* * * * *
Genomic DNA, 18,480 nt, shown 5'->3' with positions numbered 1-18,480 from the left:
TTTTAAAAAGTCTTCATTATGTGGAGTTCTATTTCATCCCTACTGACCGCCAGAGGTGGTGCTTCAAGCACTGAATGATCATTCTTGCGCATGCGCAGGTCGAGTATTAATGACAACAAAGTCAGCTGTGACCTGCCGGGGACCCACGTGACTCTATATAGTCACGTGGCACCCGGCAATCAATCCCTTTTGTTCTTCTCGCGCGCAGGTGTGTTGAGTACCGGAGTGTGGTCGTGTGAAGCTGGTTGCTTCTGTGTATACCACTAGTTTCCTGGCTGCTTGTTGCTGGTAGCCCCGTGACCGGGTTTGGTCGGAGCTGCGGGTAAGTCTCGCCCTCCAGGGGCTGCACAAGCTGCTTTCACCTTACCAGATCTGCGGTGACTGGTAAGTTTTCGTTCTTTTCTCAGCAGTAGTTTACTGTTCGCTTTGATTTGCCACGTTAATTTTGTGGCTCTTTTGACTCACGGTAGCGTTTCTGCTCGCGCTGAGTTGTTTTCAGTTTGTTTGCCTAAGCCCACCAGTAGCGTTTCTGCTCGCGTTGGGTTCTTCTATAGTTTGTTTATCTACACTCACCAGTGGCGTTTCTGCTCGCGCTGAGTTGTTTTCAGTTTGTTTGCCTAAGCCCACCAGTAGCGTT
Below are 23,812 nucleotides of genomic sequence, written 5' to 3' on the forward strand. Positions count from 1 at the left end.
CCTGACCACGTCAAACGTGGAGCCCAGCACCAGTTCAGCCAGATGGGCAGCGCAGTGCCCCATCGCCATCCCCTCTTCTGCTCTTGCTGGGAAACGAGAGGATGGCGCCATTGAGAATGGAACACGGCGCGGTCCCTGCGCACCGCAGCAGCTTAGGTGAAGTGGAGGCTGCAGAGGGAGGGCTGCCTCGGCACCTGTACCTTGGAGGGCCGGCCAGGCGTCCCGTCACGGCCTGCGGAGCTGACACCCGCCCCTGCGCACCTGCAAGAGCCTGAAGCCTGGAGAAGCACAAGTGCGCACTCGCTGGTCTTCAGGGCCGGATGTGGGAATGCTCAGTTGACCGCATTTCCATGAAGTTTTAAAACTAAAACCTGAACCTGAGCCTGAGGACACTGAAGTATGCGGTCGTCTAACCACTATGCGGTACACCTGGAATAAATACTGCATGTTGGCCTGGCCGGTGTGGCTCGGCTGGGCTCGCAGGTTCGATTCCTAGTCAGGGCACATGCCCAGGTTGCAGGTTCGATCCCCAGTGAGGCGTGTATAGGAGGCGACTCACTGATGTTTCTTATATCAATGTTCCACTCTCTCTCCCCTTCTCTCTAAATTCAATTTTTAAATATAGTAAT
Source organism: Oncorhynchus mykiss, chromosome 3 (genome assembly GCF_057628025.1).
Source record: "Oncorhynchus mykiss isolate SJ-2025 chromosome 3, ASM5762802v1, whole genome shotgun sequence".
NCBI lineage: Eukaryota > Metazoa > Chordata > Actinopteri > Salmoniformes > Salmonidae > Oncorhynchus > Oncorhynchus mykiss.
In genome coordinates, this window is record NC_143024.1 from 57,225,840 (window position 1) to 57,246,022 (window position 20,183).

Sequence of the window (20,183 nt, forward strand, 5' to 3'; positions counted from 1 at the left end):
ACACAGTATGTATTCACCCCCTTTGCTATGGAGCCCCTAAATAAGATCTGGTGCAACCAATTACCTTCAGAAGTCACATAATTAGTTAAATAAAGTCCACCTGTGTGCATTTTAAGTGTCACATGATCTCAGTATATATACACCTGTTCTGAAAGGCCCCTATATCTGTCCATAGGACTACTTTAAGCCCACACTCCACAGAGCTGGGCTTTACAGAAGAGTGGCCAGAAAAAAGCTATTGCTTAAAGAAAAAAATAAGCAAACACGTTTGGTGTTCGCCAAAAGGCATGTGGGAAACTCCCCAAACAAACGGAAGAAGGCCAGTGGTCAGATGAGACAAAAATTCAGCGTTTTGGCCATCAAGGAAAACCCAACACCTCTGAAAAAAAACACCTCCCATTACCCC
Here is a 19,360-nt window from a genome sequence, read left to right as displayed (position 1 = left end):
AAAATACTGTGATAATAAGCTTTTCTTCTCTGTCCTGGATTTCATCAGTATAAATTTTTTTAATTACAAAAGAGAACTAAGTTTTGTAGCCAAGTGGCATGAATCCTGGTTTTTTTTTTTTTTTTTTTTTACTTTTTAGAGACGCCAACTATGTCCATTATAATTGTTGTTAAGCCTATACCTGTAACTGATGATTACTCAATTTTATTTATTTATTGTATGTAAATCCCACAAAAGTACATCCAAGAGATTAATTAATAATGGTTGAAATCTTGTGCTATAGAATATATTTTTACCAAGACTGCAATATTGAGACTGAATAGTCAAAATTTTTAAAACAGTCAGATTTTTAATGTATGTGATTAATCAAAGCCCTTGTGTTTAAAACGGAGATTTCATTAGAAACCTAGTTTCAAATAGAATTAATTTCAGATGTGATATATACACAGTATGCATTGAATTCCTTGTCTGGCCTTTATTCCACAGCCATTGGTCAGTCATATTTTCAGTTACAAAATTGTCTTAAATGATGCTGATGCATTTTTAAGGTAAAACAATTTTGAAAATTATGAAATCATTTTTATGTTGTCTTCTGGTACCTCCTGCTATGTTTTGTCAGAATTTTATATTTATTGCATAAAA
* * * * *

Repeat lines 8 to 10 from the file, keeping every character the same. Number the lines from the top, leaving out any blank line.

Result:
In genome coordinates, this window is record NC_143024.1 from 57,225,840 (window position 1) to 57,246,022 (window position 20,183).

Sequence of the window (20,183 nt, forward strand, 5' to 3'; positions counted from 1 at the left end):
ACACAGTATGTATTCACCCCCTTTGCTATGGAGCCCCTAAATAAGATCTGGTGCAACCAATTACCTTCAGAAGTCACATAATTAGTTAAATAAAGTCCACCTGTGTGCATTTTAAGTGTCACATGATCTCAGTATATATACACCTGTTCTGAAAGGCCCCTATATCTGTCCATAGGACTACTTTAAGCCCACACTCCACAGAGCTGGGCTTTACAGAAGAGTGGCCAGAAAAAAGCTATTGCTTAAAGAAAAAAATAAGCAAACACGTTTGGTGTTCGCCAAAAGGCATGTGGGAAACTCCCCAAACAAACGGAAGAAGGCCAGTGGTCAGATGAGACAAAAATTCAGCGTTTTGGCCATCAAGGAAAACCCAACACCTCTGAAAAAAAACACCTCCCATTACCCC